Your Health: The Benefits of Drinking Clean Water

August 8th, 2012

If nutrition and fitness are an important part of your daily life, adding plenty of fresh, clean drinking water to your diet can have many positive health benefits. According to the Mayo Clinic, water is necessary for the body to perform its most basic functions such as body temperature regulation and nutrient/ oxygen transport via the circulatory system. Water is also needed to protect tissues, organs, and the spinal cord as well as maintain moist membranes found in your eyes, nose, and mouth. Water aids in toxin removal by dissolving uric acid, urea, and lactic acid, which are all waste products that can be harmful if they persist in the body. By drinking water you are reducing the burden on your kidneys and liver which remove these potential toxins from the body.

Improved digestion is another important benefit of drinking water. By combining with enzymes in saliva, water dissolves nutrients and soluble fiber which makes these items more available for your body to absorb and process. Water also improves digestive health by helping to relieve and prevent constipation. Water is not only necessary for proper digestion but is also a component of the synovial fluid that lubricates and cushions joints. By drinking water, you can possibly reduce the severity of sprains and injuries.

In addition to the basic health benefits, drinking water can be incorporated into your diet to help lose weight. The CDC suggests substituting sugar- sweetened beverages with water. You will consume approximately 240 fewer calories by drinking 20 ounces (oz.) of water in place of a 20 oz. soda sweetened with sugar. Furthermore, an obesity study funded by the Institute for Public Health and Water Research also suggests that when combined with a low calorie diet, drinking approximately 16 oz. of water prior to every meal can lead to greater weight loss in middle-aged and older adults, partly because the water causes increasing fullness and consequently not as much food is consumed.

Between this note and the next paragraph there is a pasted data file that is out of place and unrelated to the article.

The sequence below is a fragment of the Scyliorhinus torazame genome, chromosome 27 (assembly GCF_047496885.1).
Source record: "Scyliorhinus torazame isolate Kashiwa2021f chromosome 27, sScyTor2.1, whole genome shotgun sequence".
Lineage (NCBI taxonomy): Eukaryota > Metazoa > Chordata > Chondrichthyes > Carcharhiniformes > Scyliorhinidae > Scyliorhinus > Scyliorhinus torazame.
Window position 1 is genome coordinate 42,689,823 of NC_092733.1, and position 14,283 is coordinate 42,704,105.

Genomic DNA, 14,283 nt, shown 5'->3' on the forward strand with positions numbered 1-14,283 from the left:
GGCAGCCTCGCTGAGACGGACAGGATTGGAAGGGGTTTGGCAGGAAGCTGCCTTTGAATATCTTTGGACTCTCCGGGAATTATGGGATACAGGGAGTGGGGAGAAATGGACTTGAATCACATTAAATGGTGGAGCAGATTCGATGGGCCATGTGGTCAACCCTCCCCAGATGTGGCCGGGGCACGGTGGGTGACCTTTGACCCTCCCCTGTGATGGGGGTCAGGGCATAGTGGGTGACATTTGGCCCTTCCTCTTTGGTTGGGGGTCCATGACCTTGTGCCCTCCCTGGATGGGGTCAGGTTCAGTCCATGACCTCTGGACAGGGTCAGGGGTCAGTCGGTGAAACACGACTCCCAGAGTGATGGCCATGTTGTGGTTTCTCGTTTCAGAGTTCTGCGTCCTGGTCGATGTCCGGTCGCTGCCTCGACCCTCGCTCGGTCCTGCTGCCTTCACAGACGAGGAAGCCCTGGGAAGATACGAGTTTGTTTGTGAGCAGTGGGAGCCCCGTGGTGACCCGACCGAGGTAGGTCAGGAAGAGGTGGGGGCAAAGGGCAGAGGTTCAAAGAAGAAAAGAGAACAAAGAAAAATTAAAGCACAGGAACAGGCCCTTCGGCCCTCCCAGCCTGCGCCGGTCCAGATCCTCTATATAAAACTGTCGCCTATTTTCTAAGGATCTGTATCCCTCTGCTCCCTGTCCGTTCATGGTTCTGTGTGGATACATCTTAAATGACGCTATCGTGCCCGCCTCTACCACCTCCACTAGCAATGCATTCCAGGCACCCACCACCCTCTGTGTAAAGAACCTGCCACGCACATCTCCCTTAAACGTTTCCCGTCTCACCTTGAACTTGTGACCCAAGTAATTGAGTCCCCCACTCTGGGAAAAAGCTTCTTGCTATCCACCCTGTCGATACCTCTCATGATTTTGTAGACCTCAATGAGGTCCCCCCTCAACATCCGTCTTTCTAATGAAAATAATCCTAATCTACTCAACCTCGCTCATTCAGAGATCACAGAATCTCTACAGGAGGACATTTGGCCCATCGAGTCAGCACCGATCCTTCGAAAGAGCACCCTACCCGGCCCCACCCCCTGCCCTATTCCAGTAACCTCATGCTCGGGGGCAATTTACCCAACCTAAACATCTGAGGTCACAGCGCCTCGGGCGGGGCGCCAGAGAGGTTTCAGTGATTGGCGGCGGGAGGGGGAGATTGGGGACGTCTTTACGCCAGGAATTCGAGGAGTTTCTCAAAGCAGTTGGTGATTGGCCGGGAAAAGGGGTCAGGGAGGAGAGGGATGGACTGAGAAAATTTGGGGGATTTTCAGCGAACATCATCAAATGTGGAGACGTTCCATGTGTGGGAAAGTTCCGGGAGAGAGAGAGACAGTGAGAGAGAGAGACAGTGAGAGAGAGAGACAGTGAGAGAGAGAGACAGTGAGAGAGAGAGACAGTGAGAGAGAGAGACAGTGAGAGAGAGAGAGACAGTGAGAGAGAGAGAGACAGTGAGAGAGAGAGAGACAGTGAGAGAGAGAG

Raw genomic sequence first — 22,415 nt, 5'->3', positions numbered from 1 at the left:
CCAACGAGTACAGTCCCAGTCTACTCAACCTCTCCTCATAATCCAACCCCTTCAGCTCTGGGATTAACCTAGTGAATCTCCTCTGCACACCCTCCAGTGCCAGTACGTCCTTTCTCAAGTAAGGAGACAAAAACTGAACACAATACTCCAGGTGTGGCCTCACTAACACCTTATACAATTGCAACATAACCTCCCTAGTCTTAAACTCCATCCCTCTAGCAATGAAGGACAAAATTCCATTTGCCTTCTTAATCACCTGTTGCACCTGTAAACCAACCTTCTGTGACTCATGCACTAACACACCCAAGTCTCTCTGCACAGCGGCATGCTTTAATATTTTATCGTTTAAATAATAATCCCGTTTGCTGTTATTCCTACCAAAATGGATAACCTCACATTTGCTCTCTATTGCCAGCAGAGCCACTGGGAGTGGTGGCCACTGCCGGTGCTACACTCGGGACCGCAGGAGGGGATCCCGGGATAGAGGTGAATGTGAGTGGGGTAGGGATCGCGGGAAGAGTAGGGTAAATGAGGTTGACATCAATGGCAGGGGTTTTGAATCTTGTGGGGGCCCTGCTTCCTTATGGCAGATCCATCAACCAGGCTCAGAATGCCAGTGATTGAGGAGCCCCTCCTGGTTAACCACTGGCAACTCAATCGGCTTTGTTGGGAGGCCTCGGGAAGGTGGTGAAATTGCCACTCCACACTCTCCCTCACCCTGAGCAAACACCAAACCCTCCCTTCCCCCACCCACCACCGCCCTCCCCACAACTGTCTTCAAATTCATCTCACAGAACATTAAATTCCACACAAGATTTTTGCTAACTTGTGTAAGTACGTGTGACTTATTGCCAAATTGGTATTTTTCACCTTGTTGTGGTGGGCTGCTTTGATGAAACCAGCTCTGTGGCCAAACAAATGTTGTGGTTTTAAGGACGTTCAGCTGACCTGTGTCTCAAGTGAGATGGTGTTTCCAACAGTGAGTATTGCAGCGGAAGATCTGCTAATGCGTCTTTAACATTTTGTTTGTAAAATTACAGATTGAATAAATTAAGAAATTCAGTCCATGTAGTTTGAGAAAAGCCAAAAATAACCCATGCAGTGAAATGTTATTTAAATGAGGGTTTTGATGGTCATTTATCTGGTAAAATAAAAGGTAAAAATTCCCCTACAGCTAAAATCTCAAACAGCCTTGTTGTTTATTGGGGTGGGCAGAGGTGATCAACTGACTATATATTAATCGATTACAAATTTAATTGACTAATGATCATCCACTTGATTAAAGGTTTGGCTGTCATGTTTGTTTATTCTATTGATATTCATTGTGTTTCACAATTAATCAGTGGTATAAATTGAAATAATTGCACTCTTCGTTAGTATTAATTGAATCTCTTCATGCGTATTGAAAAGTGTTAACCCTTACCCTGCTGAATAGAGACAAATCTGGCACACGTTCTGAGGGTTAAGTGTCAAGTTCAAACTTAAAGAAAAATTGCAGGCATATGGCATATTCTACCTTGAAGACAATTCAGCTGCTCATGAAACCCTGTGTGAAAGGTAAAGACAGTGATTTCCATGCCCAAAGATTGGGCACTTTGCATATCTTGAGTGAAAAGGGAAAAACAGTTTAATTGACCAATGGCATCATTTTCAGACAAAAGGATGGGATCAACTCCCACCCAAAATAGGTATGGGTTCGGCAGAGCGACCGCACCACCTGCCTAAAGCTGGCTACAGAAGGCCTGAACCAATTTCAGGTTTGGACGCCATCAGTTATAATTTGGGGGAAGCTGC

How much water should you drink?

Water is lost during the normal processes of perspiration, respiration, and excretion. During daily activities and short bouts of exercise, a person will lose between 1.5 and 3 cups of water through perspiration alone so it is important to remain well-hydrated. There are many different suggestions of average daily water intake. The Mayo Clinic reports that the Institute of Medicine recommends that males drink 13 cups per day while females should drink 9 cups per day. The CDC says that normally active people should drink at least 2 quarts per day. Other sources suggest that to determine your specific daily water intake in ounces, you should divide your body weight (pounds) by 2. For example, a 120 lb individual should drink 60 oz. of water per day (120 lbs/2 = 60 oz.). Remember, factors like intense exercise (running a marathon), hot climates, or illness that includes high fever, diarrhea, or vomiting will cause more water loss and require that you drink more water to avoid dehydration.

Clearly water is essential to maintaining good health so start drinking more water and experience the many health benefits today!


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